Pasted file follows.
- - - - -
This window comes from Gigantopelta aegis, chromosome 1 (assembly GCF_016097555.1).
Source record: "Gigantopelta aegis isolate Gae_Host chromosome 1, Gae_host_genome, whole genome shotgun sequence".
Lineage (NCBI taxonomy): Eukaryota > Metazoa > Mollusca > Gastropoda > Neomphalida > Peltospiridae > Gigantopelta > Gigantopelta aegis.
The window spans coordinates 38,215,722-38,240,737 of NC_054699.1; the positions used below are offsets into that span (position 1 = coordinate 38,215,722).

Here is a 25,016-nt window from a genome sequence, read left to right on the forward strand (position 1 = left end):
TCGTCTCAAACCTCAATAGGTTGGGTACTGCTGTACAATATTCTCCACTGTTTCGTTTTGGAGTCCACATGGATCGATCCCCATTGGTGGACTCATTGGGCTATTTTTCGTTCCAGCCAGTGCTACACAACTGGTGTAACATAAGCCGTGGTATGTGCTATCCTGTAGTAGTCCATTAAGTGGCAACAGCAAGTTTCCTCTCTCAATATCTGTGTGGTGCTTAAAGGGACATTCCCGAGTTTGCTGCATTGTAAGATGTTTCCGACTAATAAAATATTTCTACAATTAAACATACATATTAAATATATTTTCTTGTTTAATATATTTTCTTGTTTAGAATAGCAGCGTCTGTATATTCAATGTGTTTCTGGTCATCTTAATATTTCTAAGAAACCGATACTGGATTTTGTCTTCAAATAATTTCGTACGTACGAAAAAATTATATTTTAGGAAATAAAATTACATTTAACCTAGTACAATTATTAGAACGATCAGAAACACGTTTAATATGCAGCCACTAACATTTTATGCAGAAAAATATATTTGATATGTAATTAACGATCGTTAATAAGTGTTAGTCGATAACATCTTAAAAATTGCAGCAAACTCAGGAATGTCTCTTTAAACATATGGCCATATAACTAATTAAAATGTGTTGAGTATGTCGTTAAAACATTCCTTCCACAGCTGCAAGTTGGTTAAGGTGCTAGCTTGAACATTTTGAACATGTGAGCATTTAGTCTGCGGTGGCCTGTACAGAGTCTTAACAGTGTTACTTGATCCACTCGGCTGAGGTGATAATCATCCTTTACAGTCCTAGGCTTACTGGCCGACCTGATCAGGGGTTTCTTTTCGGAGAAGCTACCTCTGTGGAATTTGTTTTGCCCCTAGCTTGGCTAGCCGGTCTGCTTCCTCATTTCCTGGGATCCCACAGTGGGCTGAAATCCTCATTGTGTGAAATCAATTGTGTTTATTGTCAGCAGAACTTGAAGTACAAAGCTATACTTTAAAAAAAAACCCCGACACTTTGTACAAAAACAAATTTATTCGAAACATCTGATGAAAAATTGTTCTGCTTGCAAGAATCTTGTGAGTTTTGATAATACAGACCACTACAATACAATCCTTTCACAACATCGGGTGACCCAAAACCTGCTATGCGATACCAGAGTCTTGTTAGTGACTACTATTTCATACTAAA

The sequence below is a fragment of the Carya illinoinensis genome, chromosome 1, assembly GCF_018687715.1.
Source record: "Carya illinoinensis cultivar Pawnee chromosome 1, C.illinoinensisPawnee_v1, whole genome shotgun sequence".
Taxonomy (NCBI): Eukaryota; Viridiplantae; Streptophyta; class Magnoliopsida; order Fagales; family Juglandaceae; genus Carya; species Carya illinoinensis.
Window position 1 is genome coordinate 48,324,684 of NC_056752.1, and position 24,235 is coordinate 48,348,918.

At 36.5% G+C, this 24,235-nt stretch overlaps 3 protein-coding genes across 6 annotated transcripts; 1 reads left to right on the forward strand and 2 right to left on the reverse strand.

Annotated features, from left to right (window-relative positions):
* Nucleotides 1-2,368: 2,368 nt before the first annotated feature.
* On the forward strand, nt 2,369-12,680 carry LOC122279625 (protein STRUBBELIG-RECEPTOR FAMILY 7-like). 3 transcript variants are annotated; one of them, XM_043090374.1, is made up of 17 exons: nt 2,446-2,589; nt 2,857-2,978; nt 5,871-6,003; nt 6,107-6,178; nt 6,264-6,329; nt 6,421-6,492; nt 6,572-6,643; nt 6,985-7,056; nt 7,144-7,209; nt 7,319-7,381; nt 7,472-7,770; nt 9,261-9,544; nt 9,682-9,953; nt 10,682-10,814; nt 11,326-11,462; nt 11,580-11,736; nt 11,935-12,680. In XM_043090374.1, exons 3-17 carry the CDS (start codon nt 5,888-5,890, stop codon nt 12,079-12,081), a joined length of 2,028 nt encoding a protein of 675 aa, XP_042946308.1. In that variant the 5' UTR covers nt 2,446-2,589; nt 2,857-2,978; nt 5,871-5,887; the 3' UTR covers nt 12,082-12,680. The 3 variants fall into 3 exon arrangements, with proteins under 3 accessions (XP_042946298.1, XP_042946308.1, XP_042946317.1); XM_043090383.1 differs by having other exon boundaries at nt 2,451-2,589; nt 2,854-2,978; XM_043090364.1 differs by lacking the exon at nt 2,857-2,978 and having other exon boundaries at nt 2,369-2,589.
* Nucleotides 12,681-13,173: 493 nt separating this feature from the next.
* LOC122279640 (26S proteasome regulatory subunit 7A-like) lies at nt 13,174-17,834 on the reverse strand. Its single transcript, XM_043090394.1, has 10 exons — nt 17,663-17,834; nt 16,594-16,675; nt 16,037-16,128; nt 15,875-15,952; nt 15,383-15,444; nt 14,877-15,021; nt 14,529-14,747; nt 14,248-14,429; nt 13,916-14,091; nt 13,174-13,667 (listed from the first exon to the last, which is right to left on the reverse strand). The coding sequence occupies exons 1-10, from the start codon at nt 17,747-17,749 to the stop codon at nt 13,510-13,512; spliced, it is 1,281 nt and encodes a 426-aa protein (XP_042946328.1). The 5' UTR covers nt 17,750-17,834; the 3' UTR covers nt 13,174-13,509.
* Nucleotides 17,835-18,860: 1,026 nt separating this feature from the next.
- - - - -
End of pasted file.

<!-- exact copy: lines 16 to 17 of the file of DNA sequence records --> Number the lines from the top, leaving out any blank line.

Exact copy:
* LOC122279640 (26S proteasome regulatory subunit 7A-like) lies at nt 13,174-17,834 on the reverse strand. Its single transcript, XM_043090394.1, has 10 exons — nt 17,663-17,834; nt 16,594-16,675; nt 16,037-16,128; nt 15,875-15,952; nt 15,383-15,444; nt 14,877-15,021; nt 14,529-14,747; nt 14,248-14,429; nt 13,916-14,091; nt 13,174-13,667 (listed from the first exon to the last, which is right to left on the reverse strand). The coding sequence occupies exons 1-10, from the start codon at nt 17,747-17,749 to the stop codon at nt 13,510-13,512; spliced, it is 1,281 nt and encodes a 426-aa protein (XP_042946328.1). The 5' UTR covers nt 17,750-17,834; the 3' UTR covers nt 13,174-13,509.
* Nucleotides 17,835-18,860: 1,026 nt separating this feature from the next.